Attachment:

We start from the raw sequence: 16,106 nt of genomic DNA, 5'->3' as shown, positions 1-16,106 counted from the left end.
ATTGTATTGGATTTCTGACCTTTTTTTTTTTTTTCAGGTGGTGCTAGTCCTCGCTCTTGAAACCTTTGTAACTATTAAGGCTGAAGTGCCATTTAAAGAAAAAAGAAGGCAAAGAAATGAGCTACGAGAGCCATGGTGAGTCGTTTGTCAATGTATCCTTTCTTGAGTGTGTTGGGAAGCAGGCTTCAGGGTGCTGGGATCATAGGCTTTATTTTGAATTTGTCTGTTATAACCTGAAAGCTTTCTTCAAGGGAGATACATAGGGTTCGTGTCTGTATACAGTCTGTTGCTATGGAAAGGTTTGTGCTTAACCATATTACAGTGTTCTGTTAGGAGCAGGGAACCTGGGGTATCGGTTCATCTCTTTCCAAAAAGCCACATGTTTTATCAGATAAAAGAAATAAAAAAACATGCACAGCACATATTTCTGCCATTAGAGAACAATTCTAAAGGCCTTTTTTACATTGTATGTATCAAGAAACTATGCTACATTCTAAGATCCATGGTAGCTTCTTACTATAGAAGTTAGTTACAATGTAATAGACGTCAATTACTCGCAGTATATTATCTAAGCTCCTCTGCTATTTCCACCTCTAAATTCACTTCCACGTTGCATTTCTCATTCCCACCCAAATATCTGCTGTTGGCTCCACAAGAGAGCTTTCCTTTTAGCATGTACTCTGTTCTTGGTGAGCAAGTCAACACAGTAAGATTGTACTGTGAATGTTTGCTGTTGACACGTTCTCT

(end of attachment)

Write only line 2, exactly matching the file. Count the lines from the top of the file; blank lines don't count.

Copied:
ATTGTATTGGATTTCTGACCTTTTTTTTTTTTTTCAGGTGGTGCTAGTCCTCGCTCTTGAAACCTTTGTAACTATTAAGGCTGAAGTGCCATTTAAAGAAAAAAGAAGGCAAAGAAATGAGCTACGAGAGCCATGGTGAGTCGTTTGTCAATGTATCCTTTCTTGAGTGTGTTGGGAAGCAGGCTTCAGGGTGCTGGGATCATAGGCTTTATTTTGAATTTGTCTGTTATAACCTGAAAGCTTTCTTCAAGGGAGATACATAGGGTTCGTGTCTGTATACAGTCTGTTGCTATGGAAAGGTTTGTGCTTAACCATATTACAGTGTTCTGTTAGGAGCAGGGAACCTGGGGTATCGGTTCATCTCTTTCCAAAAAGCCACATGTTTTATCAGATAAAAGAAATAAAAAAACATGCACAGCACATATTTCTGCCATTAGAGAACAATTCTAAAGGCCTTTTTTACATTGTATGTATCAAGAAACTATGCTACATTCTAAGATCCATGGTAGCTTCTTACTATAGAAGTTAGTTACAATGTAATAGACGTCAATTACTCGCAGTATATTATCTAAGCTCCTCTGCTATTTCCACCTCTAAATTCACTTCCACGTTGCATTTCTCATTCCCACCCAAATATCTGCTGTTGGCTCCACAAGAGAGCTTTCCTTTTAGCATGTACTCTGTTCTTGGTGAGCAAGTCAACACAGTAAGATTGTACTGTGAATGTTTGCTGTTGACACGTTCTCT